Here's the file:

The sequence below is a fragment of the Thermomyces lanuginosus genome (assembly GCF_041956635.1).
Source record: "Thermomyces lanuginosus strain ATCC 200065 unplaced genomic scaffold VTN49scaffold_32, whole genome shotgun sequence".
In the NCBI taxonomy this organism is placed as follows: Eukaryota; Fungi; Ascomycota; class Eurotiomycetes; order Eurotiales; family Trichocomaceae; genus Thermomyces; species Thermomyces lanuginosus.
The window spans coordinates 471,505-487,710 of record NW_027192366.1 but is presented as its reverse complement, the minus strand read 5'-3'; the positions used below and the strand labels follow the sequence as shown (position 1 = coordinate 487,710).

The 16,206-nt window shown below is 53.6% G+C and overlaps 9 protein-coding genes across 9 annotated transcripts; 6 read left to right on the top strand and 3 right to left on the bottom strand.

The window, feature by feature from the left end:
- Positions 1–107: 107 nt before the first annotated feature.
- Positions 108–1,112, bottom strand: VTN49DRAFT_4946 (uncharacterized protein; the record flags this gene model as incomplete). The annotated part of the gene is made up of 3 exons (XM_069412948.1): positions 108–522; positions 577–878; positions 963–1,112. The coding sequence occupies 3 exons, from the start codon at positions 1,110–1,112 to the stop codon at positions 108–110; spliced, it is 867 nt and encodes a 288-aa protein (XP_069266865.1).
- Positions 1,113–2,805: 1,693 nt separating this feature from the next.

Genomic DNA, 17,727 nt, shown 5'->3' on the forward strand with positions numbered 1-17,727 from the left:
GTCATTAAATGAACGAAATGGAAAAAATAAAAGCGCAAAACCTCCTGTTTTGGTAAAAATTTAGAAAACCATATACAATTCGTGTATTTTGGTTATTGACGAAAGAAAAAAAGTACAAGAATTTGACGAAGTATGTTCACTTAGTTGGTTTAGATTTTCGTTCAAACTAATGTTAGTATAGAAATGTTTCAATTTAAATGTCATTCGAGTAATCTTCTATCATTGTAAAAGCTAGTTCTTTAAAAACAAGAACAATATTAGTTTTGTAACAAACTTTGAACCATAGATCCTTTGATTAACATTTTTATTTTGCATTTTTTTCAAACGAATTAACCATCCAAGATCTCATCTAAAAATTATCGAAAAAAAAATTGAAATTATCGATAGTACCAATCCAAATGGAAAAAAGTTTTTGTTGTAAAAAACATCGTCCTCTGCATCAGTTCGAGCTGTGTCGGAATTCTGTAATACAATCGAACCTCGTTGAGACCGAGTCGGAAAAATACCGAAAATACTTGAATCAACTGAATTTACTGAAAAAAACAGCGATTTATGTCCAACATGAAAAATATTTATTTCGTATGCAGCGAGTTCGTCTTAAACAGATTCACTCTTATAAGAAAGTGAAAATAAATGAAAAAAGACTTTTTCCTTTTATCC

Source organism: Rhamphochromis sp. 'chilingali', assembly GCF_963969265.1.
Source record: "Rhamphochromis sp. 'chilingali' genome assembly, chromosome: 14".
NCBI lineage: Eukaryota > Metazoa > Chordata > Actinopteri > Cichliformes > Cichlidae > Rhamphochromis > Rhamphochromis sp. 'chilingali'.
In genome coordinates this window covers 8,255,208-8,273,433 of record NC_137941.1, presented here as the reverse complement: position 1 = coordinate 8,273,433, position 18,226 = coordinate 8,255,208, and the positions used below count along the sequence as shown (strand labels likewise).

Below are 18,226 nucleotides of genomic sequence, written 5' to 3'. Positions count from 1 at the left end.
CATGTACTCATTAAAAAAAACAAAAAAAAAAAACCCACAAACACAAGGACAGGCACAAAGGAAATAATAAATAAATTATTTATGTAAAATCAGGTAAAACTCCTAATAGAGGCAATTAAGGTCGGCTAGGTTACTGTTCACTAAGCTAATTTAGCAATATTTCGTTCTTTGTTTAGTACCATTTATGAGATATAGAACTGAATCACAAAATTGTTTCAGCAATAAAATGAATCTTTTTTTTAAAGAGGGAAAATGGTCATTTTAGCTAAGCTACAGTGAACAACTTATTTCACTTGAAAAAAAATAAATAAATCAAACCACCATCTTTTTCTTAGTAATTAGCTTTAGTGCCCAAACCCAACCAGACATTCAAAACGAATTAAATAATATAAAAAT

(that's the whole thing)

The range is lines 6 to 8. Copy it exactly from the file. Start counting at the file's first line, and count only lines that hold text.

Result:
The window, feature by feature from the left end:
- Positions 1–107: 107 nt before the first annotated feature.
- Positions 108–1,112, bottom strand: VTN49DRAFT_4946 (uncharacterized protein; the record flags this gene model as incomplete). The annotated part of the gene is made up of 3 exons (XM_069412948.1): positions 108–522; positions 577–878; positions 963–1,112. The coding sequence occupies 3 exons, from the start codon at positions 1,110–1,112 to the stop codon at positions 108–110; spliced, it is 867 nt and encodes a 288-aa protein (XP_069266865.1).